March 5, 2016
ISLAMABAD—Afghanistan’s Taliban has cast further doubt on prospects for peace talks with the Kabul government.
In a Pashto language statement given to VOA Saturday, the Taliban said its leadership has not yet decided to engage in peace talks with the Kabul government because it believes no such effort will be productive until all foreign forces leave the country, sanctions on insurgent leaders are removed and Taliban prisoners are released.
The statement said U.S. night raids in Afghanistan are still continuing. It added that fresh American forces have deployed to the battlefield and that Afghan forces have also intensified their operations. It said in the light of these developments any peace talks will be meaningless.
The Taliban statement has effectively dampened hopes for the peace talks to start any time soon.
Afghanistan’s ambassador to Pakistan, Hazrat Omer Zakhilwal, expressed optimism Friday that peace talks would start within days, telling VOA that “there is a lot happening in the background” to get the talks under way. He said the planned starting date of the first week in March was “indicative” that plans are moving forward.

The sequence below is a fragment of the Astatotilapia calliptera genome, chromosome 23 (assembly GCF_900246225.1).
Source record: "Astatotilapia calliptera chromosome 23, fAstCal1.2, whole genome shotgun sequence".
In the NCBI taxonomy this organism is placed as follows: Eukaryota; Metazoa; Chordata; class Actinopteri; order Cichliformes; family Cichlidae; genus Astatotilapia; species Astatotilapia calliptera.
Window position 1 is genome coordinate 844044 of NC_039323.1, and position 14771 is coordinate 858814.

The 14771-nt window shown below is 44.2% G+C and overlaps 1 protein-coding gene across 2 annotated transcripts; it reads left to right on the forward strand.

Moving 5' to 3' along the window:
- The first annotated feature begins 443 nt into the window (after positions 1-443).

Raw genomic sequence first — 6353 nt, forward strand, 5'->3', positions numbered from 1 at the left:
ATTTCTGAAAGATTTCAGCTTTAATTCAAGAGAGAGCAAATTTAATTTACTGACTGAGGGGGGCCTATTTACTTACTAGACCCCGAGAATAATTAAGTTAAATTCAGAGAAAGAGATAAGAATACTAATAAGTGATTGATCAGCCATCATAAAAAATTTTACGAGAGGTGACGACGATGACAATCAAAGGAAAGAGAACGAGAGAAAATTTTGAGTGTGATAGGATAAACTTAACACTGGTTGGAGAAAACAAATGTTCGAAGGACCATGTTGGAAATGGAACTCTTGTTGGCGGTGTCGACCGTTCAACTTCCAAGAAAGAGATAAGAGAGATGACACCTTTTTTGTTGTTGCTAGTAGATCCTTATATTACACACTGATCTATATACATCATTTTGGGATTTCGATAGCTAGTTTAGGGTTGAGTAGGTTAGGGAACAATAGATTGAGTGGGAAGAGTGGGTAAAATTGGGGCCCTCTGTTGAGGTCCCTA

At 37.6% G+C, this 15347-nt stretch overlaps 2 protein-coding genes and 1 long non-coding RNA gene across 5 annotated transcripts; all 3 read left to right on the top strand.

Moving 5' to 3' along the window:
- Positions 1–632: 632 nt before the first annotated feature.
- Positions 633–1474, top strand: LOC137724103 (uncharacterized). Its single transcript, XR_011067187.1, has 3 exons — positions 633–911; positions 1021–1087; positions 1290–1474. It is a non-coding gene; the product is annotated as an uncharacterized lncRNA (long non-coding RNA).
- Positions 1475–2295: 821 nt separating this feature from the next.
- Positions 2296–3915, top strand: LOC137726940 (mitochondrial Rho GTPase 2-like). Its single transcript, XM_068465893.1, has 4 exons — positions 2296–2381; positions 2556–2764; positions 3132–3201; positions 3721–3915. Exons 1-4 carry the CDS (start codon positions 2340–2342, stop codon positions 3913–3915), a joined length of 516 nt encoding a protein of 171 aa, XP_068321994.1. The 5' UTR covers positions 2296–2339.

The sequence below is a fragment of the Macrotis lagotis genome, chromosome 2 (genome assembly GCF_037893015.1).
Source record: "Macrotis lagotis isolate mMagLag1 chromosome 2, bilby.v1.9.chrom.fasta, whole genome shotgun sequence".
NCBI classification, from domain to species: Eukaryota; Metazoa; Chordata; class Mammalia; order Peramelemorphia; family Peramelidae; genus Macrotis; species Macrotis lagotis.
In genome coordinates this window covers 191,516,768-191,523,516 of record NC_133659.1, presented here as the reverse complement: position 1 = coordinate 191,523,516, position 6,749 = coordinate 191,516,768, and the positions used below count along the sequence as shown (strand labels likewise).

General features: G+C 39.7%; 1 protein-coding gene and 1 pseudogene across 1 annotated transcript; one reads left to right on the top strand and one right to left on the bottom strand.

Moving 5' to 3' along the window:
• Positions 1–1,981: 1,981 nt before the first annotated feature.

But a Pakistani security official with knowledge of efforts Islamabad is making to persuade the Taliban’s Qatar-based political office to send someone, said “no headway has been achieved so far.”
The official, requesting anonymity, told VOA the talks are “not happening this week because no one from their [Taliban] side has yet agreed” to come to Islamabad.
The four-way talks are expected to involve diplomats from Afghanistan, Pakistan, China and the United States, as well as Taliban representatives.
US support for peace process
In a video conference with Afghan President Ashraf Ghani Friday, President Barack Obama stressed U.S. support for a peace process that he says “reduces violence and ensures lasting stability in Afghanistan and the region.”
White House officials said both presidents intend to use the July NATO summit in Warsaw to reaffirm international support for peace in Afghanistan.
Obama also congratulated Ghani for the progress he has made, including record government revenues and efforts to fight corruption, and praised the bravery and sacrifices of Afghan security forces.
Obama announced late last year he is postponing the withdrawal of most U.S. forces in Afghanistan one year until he leaves office in January 2017.
U.S. troops are training Afghan forces in taking full responsibility for providing their own security against the Taliban and other militants.